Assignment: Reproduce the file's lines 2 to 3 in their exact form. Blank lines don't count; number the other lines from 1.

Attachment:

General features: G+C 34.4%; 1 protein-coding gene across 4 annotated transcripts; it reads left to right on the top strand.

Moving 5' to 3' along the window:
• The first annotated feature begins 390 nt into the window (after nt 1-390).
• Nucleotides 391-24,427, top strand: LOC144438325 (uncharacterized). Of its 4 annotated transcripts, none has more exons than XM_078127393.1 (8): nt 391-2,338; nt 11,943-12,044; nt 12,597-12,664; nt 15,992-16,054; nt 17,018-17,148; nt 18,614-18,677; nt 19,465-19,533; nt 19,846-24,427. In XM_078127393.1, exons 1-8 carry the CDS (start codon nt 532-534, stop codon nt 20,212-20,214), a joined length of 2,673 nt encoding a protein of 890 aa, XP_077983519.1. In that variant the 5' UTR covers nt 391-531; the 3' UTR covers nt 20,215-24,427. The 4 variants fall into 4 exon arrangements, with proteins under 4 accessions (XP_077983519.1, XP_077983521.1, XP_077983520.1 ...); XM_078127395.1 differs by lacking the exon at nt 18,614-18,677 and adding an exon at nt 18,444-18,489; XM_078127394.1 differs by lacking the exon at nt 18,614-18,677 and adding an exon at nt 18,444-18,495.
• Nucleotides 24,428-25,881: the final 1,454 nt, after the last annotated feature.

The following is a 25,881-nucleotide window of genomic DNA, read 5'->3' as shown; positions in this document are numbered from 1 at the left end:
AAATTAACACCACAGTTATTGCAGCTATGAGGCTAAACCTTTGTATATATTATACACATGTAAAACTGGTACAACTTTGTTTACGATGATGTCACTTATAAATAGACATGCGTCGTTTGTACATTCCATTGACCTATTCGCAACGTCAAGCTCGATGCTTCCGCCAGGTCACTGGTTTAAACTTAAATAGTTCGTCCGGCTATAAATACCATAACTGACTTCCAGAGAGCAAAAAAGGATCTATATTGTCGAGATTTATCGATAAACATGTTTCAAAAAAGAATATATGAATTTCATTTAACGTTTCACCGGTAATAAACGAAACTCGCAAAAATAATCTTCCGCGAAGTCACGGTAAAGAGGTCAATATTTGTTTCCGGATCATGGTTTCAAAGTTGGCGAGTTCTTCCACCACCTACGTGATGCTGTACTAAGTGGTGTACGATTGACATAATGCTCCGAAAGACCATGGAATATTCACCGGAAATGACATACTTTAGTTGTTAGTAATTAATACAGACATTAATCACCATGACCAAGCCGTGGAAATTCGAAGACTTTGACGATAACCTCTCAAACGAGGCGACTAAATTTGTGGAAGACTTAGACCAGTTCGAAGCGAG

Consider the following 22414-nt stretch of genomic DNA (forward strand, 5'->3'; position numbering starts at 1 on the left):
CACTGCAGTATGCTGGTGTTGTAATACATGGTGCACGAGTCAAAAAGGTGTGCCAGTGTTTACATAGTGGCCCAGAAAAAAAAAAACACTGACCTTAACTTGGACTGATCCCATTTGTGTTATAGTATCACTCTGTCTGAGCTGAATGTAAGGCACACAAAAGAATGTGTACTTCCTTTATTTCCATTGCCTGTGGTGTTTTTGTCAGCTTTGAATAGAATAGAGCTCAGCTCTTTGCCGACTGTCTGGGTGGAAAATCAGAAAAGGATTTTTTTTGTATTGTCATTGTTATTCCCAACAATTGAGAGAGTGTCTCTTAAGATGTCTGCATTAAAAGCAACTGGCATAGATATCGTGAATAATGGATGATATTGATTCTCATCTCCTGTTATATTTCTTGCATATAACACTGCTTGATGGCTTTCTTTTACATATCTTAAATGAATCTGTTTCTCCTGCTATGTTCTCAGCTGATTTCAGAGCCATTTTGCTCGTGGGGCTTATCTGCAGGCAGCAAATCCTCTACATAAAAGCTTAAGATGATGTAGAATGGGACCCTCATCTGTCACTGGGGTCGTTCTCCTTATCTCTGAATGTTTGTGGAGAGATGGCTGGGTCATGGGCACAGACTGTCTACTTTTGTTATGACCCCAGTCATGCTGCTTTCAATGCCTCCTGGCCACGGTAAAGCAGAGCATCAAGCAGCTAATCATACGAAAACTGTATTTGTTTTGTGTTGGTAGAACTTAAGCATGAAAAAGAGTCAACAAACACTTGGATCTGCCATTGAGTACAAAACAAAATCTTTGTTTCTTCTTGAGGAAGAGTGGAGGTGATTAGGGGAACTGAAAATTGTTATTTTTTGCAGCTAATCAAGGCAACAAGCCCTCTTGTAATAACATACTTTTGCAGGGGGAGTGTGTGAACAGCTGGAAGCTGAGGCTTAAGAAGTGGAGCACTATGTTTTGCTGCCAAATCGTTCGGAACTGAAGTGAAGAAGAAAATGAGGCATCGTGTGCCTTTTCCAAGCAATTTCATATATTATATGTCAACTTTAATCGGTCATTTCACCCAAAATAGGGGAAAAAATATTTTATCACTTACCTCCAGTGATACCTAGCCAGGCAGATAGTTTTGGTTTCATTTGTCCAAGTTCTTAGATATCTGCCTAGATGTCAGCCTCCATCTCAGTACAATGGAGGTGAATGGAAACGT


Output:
Moving 5' to 3' along the window:
• The first annotated feature begins 390 nt into the window (after nt 1-390).